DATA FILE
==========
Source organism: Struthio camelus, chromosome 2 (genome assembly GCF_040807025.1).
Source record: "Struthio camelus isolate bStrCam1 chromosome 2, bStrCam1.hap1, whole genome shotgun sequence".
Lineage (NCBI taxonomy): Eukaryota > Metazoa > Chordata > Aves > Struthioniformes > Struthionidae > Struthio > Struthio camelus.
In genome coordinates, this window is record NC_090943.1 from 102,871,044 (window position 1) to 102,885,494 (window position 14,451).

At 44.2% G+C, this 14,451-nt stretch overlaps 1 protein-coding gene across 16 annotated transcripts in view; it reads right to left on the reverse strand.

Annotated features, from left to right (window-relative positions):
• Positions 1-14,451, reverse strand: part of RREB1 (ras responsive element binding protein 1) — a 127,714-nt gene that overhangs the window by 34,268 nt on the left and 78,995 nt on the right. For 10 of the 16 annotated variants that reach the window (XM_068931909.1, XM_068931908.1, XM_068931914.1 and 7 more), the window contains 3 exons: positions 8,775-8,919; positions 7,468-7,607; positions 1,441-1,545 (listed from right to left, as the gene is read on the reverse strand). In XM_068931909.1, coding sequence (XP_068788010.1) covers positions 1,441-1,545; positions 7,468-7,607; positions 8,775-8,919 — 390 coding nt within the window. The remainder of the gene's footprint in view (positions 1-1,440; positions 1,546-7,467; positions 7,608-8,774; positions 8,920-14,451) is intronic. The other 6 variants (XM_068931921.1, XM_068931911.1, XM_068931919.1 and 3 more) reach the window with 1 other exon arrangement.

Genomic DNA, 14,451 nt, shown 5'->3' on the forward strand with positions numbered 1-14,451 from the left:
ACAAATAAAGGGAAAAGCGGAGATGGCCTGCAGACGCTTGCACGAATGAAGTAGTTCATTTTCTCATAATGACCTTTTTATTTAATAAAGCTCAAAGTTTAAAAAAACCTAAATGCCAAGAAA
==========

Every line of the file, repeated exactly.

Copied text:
Source organism: Struthio camelus, chromosome 2 (genome assembly GCF_040807025.1).
Source record: "Struthio camelus isolate bStrCam1 chromosome 2, bStrCam1.hap1, whole genome shotgun sequence".
Lineage (NCBI taxonomy): Eukaryota > Metazoa > Chordata > Aves > Struthioniformes > Struthionidae > Struthio > Struthio camelus.
In genome coordinates, this window is record NC_090943.1 from 102,871,044 (window position 1) to 102,885,494 (window position 14,451).

At 44.2% G+C, this 14,451-nt stretch overlaps 1 protein-coding gene across 16 annotated transcripts in view; it reads right to left on the reverse strand.

Annotated features, from left to right (window-relative positions):
• Positions 1-14,451, reverse strand: part of RREB1 (ras responsive element binding protein 1) — a 127,714-nt gene that overhangs the window by 34,268 nt on the left and 78,995 nt on the right. For 10 of the 16 annotated variants that reach the window (XM_068931909.1, XM_068931908.1, XM_068931914.1 and 7 more), the window contains 3 exons: positions 8,775-8,919; positions 7,468-7,607; positions 1,441-1,545 (listed from right to left, as the gene is read on the reverse strand). In XM_068931909.1, coding sequence (XP_068788010.1) covers positions 1,441-1,545; positions 7,468-7,607; positions 8,775-8,919 — 390 coding nt within the window. The remainder of the gene's footprint in view (positions 1-1,440; positions 1,546-7,467; positions 7,608-8,774; positions 8,920-14,451) is intronic. The other 6 variants (XM_068931921.1, XM_068931911.1, XM_068931919.1 and 3 more) reach the window with 1 other exon arrangement.

Genomic DNA, 14,451 nt, shown 5'->3' on the forward strand with positions numbered 1-14,451 from the left:
ACAAATAAAGGGAAAAGCGGAGATGGCCTGCAGACGCTTGCACGAATGAAGTAGTTCATTTTCTCATAATGACCTTTTTATTTAATAAAGCTCAAAGTTTAAAAAAACCTAAATGCCAAGAAA